Carrier incentives deal still requires board vote; may include controversy

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INDIANAPOLIS (WISH) — Carrier could receive at least $5 million in state incentives as part of a deal reached to keep roughly 1,000 in Indianapolis, I-Team 8 has learned.

John Mutz, a board member of Indiana Economic Development Corporation, which will vote on the incentives package on Dec. 13, told I-Team 8 that Carrier would receive what’s called an EDGE grant, which he said would include tax incentives of up to $5 million spread over 10 years.

Mutz, who said he was briefed on the deal this week, said he doesn’t know the full details as of Thursday , but said: “I don’t see how I could vote against given the benefits it has for jobs and Hoosier jobs and people I care about,” Mutz said. “But I want to read the fine print.”

Greg LeRoy, a policy watchdog with the non-profit Good Jobs First, said that his group has been highly critical of EDGE grants in the past.

In fact, LeRoy said his group published a 2012 study that found many of the EDGE grant incentives are crafted in such a way that employees’ withholding taxes often end up going back to the company – and not into state coffers.

“We think it’s bad policy,” LeRoy told I-Team 8.

LeRoy said in 16 states his group studied, including Indiana and Illinois, many of the incentives require no approval from the employees.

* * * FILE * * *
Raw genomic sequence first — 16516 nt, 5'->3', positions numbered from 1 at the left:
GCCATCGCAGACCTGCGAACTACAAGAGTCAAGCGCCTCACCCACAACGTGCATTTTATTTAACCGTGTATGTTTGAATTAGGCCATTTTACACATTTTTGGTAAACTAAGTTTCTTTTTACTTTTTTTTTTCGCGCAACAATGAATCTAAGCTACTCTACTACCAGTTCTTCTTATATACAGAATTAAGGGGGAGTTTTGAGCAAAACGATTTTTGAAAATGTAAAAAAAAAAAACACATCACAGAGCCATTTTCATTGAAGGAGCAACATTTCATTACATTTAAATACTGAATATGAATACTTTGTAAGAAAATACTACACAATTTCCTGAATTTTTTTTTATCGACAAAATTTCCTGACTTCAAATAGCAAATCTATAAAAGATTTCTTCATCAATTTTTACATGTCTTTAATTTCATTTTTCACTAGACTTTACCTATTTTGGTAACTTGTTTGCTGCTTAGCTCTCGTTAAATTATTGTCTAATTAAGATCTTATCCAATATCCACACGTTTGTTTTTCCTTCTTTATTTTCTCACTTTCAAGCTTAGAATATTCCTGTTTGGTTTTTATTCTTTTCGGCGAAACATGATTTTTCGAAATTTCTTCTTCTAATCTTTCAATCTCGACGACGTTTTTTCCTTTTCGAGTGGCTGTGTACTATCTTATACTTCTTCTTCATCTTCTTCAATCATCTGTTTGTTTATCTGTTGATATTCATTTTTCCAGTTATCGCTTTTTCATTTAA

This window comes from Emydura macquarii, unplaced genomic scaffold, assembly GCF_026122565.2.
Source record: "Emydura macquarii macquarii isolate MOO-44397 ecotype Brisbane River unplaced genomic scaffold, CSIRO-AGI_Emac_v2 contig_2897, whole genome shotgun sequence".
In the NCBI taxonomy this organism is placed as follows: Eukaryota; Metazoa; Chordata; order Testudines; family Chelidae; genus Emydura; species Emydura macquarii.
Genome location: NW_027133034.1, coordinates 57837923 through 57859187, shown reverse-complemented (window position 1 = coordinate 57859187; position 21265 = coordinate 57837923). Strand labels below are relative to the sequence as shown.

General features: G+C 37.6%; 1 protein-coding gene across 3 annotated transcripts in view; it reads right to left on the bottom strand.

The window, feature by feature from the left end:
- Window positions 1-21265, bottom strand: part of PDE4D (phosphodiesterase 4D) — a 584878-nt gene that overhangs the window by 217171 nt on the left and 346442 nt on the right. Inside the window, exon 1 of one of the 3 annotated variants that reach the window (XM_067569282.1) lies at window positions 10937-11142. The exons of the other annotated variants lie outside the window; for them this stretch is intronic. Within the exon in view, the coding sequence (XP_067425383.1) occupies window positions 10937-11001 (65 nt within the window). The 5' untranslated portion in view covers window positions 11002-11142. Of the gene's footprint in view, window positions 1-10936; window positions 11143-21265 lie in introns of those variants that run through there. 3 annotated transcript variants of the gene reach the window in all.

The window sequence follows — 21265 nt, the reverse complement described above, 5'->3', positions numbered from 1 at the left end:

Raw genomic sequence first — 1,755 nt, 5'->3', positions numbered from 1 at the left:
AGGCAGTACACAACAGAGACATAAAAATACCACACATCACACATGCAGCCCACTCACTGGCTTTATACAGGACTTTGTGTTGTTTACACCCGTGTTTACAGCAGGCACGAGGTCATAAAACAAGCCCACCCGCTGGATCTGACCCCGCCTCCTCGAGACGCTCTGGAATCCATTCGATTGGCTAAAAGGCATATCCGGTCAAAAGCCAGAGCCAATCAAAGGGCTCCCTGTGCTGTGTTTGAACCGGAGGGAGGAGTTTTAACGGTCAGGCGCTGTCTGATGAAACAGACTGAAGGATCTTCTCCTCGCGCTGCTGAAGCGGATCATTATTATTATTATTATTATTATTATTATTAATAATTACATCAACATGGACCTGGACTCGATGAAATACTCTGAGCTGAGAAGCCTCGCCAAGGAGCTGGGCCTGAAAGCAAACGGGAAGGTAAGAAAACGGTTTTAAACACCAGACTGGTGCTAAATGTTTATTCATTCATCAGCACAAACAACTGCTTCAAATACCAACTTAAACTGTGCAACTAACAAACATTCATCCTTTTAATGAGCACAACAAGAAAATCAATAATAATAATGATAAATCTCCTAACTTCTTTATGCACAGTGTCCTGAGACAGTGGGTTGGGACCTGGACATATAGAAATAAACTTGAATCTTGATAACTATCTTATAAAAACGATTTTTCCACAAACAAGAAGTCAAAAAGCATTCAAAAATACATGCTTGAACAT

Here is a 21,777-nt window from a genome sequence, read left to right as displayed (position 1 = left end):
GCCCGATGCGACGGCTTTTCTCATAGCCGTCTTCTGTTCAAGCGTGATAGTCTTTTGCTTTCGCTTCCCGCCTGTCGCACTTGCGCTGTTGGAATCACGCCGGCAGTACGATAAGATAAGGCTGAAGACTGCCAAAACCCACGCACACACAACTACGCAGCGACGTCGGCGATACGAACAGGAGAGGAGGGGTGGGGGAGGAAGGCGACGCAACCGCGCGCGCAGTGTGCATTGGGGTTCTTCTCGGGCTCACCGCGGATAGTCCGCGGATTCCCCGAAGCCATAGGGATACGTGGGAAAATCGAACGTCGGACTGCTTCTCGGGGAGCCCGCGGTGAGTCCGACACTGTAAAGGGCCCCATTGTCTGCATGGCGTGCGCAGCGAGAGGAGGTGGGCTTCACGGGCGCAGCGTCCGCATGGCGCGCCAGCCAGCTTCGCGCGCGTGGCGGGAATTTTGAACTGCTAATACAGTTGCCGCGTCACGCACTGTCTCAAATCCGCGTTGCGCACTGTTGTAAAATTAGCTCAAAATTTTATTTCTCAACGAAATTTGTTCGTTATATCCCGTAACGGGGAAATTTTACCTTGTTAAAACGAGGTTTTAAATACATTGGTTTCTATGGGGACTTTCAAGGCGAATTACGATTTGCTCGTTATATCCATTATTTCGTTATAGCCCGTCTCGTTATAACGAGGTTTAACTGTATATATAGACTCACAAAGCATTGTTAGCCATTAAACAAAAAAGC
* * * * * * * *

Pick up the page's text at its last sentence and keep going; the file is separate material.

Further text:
Carrier did not respond to an email with specific questions about the incentives package.

Both LeRoy and Mutz concede, however, that the state incentives were not what ultimately lured Carrier to retain more than 1,000 jobs in Indy.

Instead, both men contend that Carrier’s lucrative government contracts along with the company’s subdivisions’ large stake in the international export game likely played a major role.

“It was likely not part of the conversation,” Mutz said. “But United Technologies (Carrier’s parent company) – they aren’t dummies.”

I-Team 8 found that UTC garnered more than $16.5 billion in Pentagon contracts since 9/11. UTC and its subsidiaries produce aircraft and engine parts for the federal government.

Mutz said it likely makes up about 10 percent of UTC’s earnings. Federal financial records show the company currently has about $9.5 billion in contracts listed as “in progress,” according to SEC records.

Neither President-elect Donald Trump nor Vice-President-elect Mike Pence mentioned the specifics of the deal during a campaign victory tour stop at Carrier.